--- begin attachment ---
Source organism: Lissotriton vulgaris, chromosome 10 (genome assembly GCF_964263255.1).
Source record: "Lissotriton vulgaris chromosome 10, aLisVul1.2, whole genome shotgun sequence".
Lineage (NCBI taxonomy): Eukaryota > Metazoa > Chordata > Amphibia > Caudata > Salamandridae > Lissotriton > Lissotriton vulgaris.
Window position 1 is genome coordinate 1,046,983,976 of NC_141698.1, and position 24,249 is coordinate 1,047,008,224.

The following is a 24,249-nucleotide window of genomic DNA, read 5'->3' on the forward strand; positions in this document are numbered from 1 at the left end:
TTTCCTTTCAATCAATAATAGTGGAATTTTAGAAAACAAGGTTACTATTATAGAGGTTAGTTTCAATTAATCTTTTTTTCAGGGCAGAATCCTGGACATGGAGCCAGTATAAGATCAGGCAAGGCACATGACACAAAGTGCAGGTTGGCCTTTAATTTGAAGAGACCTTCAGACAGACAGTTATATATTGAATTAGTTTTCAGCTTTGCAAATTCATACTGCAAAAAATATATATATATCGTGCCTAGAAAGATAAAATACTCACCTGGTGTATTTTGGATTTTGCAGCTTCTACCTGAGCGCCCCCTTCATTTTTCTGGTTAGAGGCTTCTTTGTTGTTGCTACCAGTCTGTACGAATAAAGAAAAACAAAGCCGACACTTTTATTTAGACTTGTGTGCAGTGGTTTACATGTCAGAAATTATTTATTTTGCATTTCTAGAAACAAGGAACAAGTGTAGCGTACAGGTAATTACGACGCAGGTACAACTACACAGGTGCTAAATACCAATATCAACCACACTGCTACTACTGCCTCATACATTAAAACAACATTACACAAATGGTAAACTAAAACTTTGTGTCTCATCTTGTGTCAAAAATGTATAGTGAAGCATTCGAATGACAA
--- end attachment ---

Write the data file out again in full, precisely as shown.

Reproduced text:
Source organism: Lissotriton vulgaris, chromosome 10 (genome assembly GCF_964263255.1).
Source record: "Lissotriton vulgaris chromosome 10, aLisVul1.2, whole genome shotgun sequence".
Lineage (NCBI taxonomy): Eukaryota > Metazoa > Chordata > Amphibia > Caudata > Salamandridae > Lissotriton > Lissotriton vulgaris.
Window position 1 is genome coordinate 1,046,983,976 of NC_141698.1, and position 24,249 is coordinate 1,047,008,224.

The following is a 24,249-nucleotide window of genomic DNA, read 5'->3' on the forward strand; positions in this document are numbered from 1 at the left end:
TTTCCTTTCAATCAATAATAGTGGAATTTTAGAAAACAAGGTTACTATTATAGAGGTTAGTTTCAATTAATCTTTTTTTCAGGGCAGAATCCTGGACATGGAGCCAGTATAAGATCAGGCAAGGCACATGACACAAAGTGCAGGTTGGCCTTTAATTTGAAGAGACCTTCAGACAGACAGTTATATATTGAATTAGTTTTCAGCTTTGCAAATTCATACTGCAAAAAATATATATATATCGTGCCTAGAAAGATAAAATACTCACCTGGTGTATTTTGGATTTTGCAGCTTCTACCTGAGCGCCCCCTTCATTTTTCTGGTTAGAGGCTTCTTTGTTGTTGCTACCAGTCTGTACGAATAAAGAAAAACAAAGCCGACACTTTTATTTAGACTTGTGTGCAGTGGTTTACATGTCAGAAATTATTTATTTTGCATTTCTAGAAACAAGGAACAAGTGTAGCGTACAGGTAATTACGACGCAGGTACAACTACACAGGTGCTAAATACCAATATCAACCACACTGCTACTACTGCCTCATACATTAAAACAACATTACACAAATGGTAAACTAAAACTTTGTGTCTCATCTTGTGTCAAAAATGTATAGTGAAGCATTCGAATGACAA